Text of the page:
Hot Town, Summer in the Factory
August 1, 2019 – Much of the world slows, and even stops, for the summer holidays. Pools in the US are packed with children enjoying their extended school vacation, construction in Holland grinds to a halt as builders, tradesmen and their families flock together along Spanish beaches, and – except for tourists – France is closed for August. Even our Southern Hemisphere friends and customers take advantage of the slowdown, planning ‘winter’ holidays or catching up during the lull.
While many of our customers enjoy a cruise, bask on the beach or explore exotic locales, Orbit staff remain busy building and testing the systems our customers ordered in the Spring and early summer – and supporting the ever-growing installed base of Orbit systems on ships, aircraft and at ground stations around the world.
In one area of our factory a neat row of OceanTRx systems stand ready for final tests and shipping, soon to provide high-speed connectivity to cruise ships and oil platforms. Today a customer on a cruise might grumble about her slow connection as she tries to remotely check her office e-mail (with kids tugging her arm, telling her to get off the computer and bring them to the pool), but next year the systems on the floor may be on the same vessel – with the same customer trying to get her kids to take a break from videos and games on their iPads and phones.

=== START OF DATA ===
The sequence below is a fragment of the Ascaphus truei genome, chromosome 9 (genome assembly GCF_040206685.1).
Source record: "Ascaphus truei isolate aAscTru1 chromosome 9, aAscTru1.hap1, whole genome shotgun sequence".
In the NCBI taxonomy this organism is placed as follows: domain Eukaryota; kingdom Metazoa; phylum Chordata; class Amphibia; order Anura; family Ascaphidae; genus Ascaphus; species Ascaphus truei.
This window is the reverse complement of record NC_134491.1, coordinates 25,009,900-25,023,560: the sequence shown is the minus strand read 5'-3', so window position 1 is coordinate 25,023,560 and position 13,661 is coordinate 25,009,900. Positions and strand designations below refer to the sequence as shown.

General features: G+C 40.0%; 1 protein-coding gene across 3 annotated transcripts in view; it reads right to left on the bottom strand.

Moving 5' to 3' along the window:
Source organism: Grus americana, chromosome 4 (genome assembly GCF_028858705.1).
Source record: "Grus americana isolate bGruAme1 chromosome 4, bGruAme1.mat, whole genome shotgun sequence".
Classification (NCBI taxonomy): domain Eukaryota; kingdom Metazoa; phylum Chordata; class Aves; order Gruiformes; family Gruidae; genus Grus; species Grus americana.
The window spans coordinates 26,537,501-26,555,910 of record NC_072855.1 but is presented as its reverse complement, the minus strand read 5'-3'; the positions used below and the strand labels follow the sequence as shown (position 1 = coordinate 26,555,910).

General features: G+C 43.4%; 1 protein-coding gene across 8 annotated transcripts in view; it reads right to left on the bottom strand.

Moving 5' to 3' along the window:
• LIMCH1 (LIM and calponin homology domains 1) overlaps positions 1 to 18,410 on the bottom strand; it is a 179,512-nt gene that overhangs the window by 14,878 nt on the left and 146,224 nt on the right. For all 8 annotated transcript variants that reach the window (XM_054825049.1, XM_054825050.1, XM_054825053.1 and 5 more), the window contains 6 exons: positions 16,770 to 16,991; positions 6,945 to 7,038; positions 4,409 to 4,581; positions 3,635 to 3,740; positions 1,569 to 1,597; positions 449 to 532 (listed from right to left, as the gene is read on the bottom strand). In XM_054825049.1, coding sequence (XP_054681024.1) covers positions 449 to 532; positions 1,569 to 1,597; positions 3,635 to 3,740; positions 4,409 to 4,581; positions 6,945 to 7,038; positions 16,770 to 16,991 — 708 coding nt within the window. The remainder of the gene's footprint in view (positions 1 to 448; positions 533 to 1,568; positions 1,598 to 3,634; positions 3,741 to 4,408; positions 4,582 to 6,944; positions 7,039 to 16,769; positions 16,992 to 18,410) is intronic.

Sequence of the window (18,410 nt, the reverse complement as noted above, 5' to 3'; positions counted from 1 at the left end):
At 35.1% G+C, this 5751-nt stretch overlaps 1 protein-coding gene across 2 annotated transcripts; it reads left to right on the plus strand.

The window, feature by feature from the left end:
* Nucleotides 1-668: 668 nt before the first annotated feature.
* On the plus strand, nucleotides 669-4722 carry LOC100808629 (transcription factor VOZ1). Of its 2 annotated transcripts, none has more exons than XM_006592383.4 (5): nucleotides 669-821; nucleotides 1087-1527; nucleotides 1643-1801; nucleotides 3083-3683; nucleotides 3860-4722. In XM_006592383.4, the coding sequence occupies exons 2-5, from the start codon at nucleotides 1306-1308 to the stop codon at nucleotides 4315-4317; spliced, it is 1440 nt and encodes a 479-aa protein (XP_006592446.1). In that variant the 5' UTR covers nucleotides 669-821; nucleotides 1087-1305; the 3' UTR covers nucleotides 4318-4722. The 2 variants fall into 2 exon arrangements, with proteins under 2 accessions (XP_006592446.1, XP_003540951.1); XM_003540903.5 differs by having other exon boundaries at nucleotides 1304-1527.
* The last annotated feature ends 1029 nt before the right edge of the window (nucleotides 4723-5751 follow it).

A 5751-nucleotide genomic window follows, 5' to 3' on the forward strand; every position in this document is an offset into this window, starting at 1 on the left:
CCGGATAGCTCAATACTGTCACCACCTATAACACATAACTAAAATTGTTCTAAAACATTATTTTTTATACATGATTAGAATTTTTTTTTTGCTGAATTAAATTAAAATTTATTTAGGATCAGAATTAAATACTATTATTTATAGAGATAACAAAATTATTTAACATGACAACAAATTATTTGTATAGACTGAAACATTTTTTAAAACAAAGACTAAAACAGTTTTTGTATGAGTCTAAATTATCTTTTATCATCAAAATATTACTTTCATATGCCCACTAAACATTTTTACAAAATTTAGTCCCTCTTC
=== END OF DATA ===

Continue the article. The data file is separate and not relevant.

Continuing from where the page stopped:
Across the facility several Gaia 100 compact earth station take form, prepared to join scores of others already in service for Earth Observation and SmallSat companies, search and rescue services, universities and space agencies. In fact, some of us at Orbit will be attending the Small Satellite Conference at Utah State University next week! Perhaps next summer the systems we’ll be displaying there will take in weather and sea condition data, or vessel locator signals, and help ensure smooth sailing for mom and kids on the cruise ship.
Production of Orbit systems is not contracted to a far-off factory, and co-locating production facilities with the engineering, sales and support organizations, and staff mobility between groups, yields a number of direct and indirect benefits. Manufacturing staff find smarter and faster ways to build the systems, engineers can quickly test new configurations and features, and the support team can help customers work through questions and issues while standing in front of the same system. This comes to life at lunch time in the Orbit cafeteria, staff mixing to check up on production schedules, weigh in on new developments, and as importantly, discuss where they will be taking their families on their deferred holidays!